Should I buy the Andy Pad?
The bold claim made by the manufacturer is that this device offers the iPad experience at a fraction of the cost. But the old adage 'you get what you pay for' holds true here. The Andy Pad is all about compromise, so don't expect the same level of satisfaction that you'd get from an Apple slate.
The resistive screen means multi-touch gestures are off the table, and the terrible 0.3-megapixel front-facing camera seems like a throwback to the early days of mobile-phone photography. The quality of the LCD screen is also questionable, with dull colours and poor viewing angles.
While the Andy Pad can't hope to challenge its high-cost rivals, it could, however, open up the tablet market to more consumers, in the same way that budget Android handsets like the smart phones to the masses.have brought the power of
The Andy Pad won't garner any envious glances from your iPad-owning mates, but then it's unfair to expect it to -- after all, it's almost a quarter of the price. Still, for younger, less demanding users, this budget tablet could be a solid, if unspectacular, purchase.
With Android 2.3 Gingerbread installed, the Andy Pad functions more like a phone than a tablet. This is because Gingerbread isn't technically built for this kind of large-screen device. Google has pushed out Android 3.0 Honeycomb as its official tablet operating system.
While it might seem odd to ship a device like this with a non-tablet OS, the Andy Pad isn't the first of its breed to spurn the Honeycomb route. It's worth noting too that Gingerbread still does a fairly decent job of providing a tablet experience, even if it is slightly rough around the edges. For example, the menu system consistently refers to the Andy Pad as 'your phone' rather than 'your tablet'.
Given that the Andy Pad is being produced by a small UK-based team, it should come as no surprise to learn that the version of Android running on it is relatively untouched. There are a few unique menu icons here and there, but the Android experience is largely unchanged.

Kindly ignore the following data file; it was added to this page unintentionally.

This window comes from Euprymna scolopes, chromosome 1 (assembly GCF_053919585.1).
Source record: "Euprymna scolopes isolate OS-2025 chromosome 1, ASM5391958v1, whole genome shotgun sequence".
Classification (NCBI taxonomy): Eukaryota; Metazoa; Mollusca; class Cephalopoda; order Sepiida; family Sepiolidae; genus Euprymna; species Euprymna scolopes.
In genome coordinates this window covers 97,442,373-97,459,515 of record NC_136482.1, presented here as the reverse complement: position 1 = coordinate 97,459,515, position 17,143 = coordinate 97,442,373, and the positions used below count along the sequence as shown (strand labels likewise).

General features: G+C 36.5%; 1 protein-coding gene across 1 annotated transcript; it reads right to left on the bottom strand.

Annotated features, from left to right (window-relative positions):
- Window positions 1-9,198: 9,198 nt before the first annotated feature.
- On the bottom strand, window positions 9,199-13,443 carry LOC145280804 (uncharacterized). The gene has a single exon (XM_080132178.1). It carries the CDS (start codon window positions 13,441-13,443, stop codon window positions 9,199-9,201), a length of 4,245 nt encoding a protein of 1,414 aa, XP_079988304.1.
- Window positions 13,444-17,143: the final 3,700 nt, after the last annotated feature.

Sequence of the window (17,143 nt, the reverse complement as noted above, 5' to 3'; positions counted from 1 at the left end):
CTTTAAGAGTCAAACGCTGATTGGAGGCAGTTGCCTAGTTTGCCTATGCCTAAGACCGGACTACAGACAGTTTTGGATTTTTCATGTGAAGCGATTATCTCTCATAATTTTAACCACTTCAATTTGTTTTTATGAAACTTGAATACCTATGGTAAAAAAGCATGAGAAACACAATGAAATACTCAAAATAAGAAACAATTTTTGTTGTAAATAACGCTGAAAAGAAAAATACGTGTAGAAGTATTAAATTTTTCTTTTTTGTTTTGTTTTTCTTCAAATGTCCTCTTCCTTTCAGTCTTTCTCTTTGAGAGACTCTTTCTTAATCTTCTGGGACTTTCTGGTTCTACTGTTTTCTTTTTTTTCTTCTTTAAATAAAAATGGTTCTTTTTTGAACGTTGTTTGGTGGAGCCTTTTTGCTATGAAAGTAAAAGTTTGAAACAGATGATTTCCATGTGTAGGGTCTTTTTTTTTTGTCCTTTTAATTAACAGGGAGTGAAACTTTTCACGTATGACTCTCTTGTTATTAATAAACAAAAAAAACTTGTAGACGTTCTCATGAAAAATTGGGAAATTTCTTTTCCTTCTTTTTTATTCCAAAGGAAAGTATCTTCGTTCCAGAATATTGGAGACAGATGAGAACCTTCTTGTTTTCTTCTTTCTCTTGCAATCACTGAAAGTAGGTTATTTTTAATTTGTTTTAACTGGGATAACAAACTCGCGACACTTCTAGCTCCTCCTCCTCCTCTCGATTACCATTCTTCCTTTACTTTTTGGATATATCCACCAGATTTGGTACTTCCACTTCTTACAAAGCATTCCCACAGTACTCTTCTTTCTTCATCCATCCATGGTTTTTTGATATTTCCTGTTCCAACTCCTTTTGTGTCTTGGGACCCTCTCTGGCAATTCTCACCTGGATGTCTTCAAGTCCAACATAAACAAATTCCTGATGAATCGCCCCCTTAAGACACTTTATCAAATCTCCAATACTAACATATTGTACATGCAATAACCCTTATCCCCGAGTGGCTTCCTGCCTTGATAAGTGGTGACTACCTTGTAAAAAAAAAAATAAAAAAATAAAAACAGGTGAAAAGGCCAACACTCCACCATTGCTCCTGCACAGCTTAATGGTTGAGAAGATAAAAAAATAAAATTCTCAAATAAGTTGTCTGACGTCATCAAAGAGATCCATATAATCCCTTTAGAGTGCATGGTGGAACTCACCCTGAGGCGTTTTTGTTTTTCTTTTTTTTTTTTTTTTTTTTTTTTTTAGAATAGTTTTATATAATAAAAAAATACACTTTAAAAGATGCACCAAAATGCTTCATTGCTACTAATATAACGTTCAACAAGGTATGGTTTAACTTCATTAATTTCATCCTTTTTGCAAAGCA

Android veterans will be instantly at home with the Andy Pad. You get five home screens to populate with app shortcuts and widgets, and there's the usual app drawer and pull-down notification bar. The most noticeable change is the expanded dock at the bottom of the screen, which features shortcuts to settings, music, apps, wireless settings and the Internet browser.
The Andy Pad features a resistive touchscreen as opposed to a capacitive one. Resistive screens operate by using the pressure of your finger (or a stylus) to register input, and are generally considered to be yesterday's news as far as touchscreens are concerned.
Capacitive screens, like those on the iPad, and most flagship Android handsets, only require skin contact, and, consequently, they're much more precise. They also allow you to touch the screen in several different areas -- something that's essential for multi-touch commands, such as zooming in and out with a pinch gesture. Resistive screens like that on the Andy Pad are only capable of detecting one point of touch, so you won't be having any pinch-to-zoom shenanigans with this tablet.
Although the lack of a capacitive display is disheartening, we found the touchscreen on the Andy Pad to be generally accurate overall. You normally need only apply a very slight amount of pressure to register a touch, so swiping through menus isn't an issue, although occasionally it'll ignore your prodding, as you can see in our video review. If you introduce a stylus, the Andy Pad becomes much more pleasurable to use.
The image generated by the Andy Pad's 800x480-pixel LCD screen is disappointing, however. Colours looked washed-out and, even at full brightness, the display seems dim. Viewing angles are also poor -- tilting the tablet even a small amount turns the screen into a dark, ill-defined mess.
While it's tempting to compare the Andy Pad with the market-leading Apple iPad 2, it's an unfair match-up. The Andy Pad has clearly been constructed on a tight budget, and the case design shows it. It's entirely plastic, with not a trace of brushed metal to be found anywhere.
Despite the modest elements used in its construction, the Andy Pad doesn't feel cheap and nasty. At 356g, it has enough weight to feel substantial, but it isn't so hefty that you'd have to think twice before taking it on a long trip.
Thankfully, there's none of the creakiness one might expect from such a low-price product. The Andy Pad's casing is essentially two pieces of plastic fused together, and there are no unsightly gaps where the pieces join. Unfortunately, that means that the 3,600mAh battery can't be replaced, but that's hardly unique in the realm of tablets.